disturbance by the local moments (caused by the flap deflection) will be less significant For the H II, with smaller aspect ratio, another solution would be a rotating wing tip. The washout would then get a step but with the chord moment of the flap deflection
would equal zero. These considerations presuppose a airfoil whose c_{ma} = 0, throughout the whole wing.
In combination with the first point (the lift hole at the head of the sweep) one could now bring the rudders into neutral position and measure the speed of the airplane, so that the c_{l} can be calculated and check the compliance with the design lift coefficient.
In addition, one can go the other way, calculate out of the design lift coefficient the speed, then correct the CG position in such a way
that the flown and the theoretical speed correspond with the neutral rudder position; this process was later called "balancing out by the neutral rudder position".

Fig. 9 The wingtip of the H II. The washout step obtained by the deflected aileron is visible at Y = 0.95.

During flight testing of the H I the question came up in 1934: which form of the lift distribution should the new construction, the H II,
receive? The aileron yaw moments had been the determining factor with the H I for the controllability. The bell lift distribution ^{ }with the zero tangent in y = 1 had resulted in a defined descending flow over the whole span and
with that an induced AOA. From the turning point of the lift distribution to the outside the induced AOA changed it's sign, even so the lift remained positive. With the calculation of the induced resistance distribution c_{l}*t*a_{i} in wing span direction the wing ends received
propulsion. With Y = 0.7 changed a_{i} it's sign, that was something new; one could use negative induced resistance for the compensation
of aileron yaw. If the aileron would be enough from Y = 0.7 to 1, then the induced yaw moments would have the opposite sign. Thus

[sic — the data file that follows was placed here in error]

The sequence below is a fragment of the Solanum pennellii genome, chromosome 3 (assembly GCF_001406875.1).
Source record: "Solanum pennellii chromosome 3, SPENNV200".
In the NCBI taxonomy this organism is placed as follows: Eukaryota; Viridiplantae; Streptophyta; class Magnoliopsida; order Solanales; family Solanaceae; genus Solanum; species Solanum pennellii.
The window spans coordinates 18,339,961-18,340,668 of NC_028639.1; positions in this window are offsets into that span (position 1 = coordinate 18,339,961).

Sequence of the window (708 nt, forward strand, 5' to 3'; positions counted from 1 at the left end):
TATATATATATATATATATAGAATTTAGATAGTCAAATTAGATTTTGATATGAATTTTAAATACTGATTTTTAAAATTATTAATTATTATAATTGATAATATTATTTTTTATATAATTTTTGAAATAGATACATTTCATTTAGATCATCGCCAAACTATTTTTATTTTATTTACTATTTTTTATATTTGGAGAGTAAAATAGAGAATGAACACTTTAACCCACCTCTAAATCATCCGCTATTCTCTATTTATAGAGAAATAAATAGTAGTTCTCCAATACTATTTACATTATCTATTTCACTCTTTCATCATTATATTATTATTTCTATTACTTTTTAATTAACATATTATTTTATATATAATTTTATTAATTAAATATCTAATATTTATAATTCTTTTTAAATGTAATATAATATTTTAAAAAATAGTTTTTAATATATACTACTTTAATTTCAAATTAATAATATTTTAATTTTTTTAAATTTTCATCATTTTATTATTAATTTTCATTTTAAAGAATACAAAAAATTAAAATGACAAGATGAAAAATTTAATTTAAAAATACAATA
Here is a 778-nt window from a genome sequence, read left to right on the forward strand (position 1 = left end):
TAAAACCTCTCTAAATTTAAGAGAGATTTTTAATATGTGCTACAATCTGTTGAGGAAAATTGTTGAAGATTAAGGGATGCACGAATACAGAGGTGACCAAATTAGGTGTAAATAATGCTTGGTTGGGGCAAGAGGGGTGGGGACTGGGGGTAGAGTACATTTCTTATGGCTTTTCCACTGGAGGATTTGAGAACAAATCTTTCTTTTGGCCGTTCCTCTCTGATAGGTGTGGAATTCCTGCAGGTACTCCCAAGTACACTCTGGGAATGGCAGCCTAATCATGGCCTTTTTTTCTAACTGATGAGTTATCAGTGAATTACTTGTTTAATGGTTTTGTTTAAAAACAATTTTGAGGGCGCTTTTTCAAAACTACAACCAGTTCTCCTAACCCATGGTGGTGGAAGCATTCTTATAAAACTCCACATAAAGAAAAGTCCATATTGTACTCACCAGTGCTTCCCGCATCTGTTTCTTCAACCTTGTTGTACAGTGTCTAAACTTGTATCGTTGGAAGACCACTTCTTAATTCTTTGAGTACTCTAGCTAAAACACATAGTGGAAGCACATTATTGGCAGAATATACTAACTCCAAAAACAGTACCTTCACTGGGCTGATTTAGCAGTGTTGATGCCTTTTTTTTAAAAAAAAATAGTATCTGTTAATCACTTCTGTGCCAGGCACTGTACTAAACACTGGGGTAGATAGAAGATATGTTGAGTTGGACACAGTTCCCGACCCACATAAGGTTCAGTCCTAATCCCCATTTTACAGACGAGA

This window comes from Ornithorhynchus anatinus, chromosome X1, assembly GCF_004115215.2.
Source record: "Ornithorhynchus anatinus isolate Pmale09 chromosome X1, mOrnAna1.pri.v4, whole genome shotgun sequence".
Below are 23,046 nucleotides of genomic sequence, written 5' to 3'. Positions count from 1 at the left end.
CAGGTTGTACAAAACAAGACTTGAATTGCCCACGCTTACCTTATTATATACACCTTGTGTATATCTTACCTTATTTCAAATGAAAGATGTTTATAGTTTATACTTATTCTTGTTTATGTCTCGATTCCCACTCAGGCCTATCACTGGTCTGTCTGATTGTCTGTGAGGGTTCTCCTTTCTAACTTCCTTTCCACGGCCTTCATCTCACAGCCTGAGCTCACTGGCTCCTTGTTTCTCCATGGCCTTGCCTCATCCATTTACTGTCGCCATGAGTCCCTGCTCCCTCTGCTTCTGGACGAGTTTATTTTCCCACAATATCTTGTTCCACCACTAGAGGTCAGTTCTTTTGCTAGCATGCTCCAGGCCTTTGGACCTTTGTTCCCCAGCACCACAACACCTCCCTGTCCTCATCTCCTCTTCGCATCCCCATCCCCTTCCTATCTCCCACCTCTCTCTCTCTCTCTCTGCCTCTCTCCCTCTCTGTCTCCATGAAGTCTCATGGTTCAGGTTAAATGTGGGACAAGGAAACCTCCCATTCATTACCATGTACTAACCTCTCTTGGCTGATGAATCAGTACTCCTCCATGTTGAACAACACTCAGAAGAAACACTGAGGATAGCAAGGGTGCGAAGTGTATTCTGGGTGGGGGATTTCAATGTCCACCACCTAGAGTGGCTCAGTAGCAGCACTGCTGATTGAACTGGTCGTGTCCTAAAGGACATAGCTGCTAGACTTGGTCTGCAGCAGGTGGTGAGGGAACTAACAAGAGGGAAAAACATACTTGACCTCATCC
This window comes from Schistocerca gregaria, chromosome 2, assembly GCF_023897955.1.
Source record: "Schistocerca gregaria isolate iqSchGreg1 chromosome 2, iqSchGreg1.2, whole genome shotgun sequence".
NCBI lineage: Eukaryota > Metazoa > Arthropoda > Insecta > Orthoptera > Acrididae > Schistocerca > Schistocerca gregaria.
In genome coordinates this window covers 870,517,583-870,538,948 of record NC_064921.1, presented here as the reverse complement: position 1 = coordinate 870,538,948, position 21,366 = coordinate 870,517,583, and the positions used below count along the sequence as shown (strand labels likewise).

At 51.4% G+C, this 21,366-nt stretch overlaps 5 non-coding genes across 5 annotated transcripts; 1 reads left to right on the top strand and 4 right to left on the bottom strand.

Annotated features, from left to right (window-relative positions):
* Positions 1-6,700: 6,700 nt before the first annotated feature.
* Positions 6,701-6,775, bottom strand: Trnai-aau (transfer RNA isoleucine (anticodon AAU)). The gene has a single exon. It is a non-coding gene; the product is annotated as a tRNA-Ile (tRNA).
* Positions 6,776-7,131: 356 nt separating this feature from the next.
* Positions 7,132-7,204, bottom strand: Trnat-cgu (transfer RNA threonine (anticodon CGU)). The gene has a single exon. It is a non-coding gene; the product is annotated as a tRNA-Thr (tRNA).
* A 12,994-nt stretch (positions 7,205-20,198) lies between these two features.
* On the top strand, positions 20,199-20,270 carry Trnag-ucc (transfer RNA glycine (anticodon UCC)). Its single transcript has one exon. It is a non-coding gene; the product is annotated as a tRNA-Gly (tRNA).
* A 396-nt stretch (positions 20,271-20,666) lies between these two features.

the correction of the aileron deflection would be reduced or even unnecessary by a full rudder deflection, the rudder could then become
much smaller. Since the lift distribution form doesn't change much by variable washout during the elevator deflection, then this effect is
attainable with all lift coefficients thus all speeds. Aileron and rudders will then be separate and independent, as long as the bell
distribution (the turning point) was achieved. That was the theory of the lift distribution for the H II.
The washout step at the transition from ailerons to the fixed, immovable wing tip (called ear) at Y = 0.95 had a good affect on the yaw
in the H I and it should therefore remain. Besides, the aileronelevator, which reaches from Y = 0.7 to 0.95, appeared as quite small. It
was designated therefore from half the span and up (Y = 0.5 to Y = 0.95). It also resulted that wing washout needed for the bell
distribution became smaller with larger taper of the wing compared with a small taper or with the rectangle wing. Thus a large taper was
not only advantages for the wing volume, but also for the necessary washout. The calculation of the local c_{l} load resulted, that with increased taper of t_{root} / t_{wingtips }= 8.6 it reached a maximum at Y = 0.37. That, however, is almost at the lift center, which is in the
bell at Y = 0.33. A separation of the flow starting at Y=0.37 should therefore hardly resulted in a change in CG, at least it should be